Times are for the Traverse City/Interlochen area of Michigan. They may be different for your location.

* If “two bit” is foreign to you.  It dates back to US colonial times when the most prevalent coin around was the Spanish Dollar, also known as a piece of eight.  A quarter of that was two bits, 25 cents in modern parlance.  It lives on in the tune and knock sequence “Shave and a haircut, two bits”  or five rapid knocks a pause and two more.  See the movie “Who Framed Roger Rabbit?”.

Addendum

Thee Moon's Phases

This is the best diagram of the Moon’s phases and how the it appears from the Earth. Credit http://planetfacts.org/phases-of-the-moon/ which I recommend.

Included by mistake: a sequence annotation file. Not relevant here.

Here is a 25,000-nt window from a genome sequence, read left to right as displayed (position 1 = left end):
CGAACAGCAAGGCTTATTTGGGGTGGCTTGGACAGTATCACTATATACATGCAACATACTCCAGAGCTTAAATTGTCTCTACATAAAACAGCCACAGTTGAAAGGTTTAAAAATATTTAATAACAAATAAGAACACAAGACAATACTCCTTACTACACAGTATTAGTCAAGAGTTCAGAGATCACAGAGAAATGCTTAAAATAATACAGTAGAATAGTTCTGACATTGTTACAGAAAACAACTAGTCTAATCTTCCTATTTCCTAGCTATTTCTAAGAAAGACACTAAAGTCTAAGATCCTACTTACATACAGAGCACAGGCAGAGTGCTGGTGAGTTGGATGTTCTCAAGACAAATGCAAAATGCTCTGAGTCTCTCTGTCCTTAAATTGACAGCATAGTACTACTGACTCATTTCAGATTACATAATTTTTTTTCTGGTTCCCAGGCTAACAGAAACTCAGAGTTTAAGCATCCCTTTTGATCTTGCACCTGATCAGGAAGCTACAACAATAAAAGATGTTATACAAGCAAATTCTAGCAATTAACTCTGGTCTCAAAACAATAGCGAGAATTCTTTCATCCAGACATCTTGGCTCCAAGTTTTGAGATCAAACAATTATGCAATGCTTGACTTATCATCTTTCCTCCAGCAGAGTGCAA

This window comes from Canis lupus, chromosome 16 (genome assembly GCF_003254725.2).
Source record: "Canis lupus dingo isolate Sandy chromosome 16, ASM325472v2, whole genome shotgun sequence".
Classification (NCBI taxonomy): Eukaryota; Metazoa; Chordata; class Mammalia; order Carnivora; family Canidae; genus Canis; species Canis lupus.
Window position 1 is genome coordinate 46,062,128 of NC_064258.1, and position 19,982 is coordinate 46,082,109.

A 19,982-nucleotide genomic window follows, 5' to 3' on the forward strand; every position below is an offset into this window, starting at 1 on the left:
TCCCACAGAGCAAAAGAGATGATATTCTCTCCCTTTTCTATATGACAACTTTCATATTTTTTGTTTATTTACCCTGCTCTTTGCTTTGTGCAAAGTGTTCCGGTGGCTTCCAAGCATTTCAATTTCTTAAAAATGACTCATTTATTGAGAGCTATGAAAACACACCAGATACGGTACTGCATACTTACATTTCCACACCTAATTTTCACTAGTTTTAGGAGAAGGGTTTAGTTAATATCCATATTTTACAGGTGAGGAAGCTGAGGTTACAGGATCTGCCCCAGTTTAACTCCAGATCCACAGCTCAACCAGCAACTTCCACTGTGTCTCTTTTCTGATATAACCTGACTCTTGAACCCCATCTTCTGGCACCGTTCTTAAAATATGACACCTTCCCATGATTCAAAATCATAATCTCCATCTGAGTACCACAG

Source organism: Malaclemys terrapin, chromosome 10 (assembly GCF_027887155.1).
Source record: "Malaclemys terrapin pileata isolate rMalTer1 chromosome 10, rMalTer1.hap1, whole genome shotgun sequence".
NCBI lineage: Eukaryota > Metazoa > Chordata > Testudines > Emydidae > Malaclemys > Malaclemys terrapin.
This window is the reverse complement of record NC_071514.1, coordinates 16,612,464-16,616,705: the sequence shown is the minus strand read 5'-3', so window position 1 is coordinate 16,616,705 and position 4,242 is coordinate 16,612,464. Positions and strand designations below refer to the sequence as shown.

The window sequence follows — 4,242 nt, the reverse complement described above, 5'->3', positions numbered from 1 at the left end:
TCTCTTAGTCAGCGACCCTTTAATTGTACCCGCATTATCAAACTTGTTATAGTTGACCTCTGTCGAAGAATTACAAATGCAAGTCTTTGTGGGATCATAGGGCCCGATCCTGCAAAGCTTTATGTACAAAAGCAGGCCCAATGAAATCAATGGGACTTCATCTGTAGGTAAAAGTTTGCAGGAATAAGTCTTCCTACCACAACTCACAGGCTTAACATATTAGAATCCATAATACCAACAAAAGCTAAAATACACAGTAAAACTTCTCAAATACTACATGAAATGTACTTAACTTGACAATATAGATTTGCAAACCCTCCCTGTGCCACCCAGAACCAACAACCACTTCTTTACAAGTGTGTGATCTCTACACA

However I do not like the label Dark Side.  It is simply the night side.  The Far Side is what many people mistakenly call the dark side, because we can never see it from the Earth.  However the far side sees more sunlight than the near side.  One, it is never darkened by an eclipse of the Moon, because it’s night-time there normally at that time.  Two, at new moon it is fully facing the Sun, and also a quarter of a million miles closer to the Sun than the Earth is.  So how can it be the dark side.  Really.  Come on people.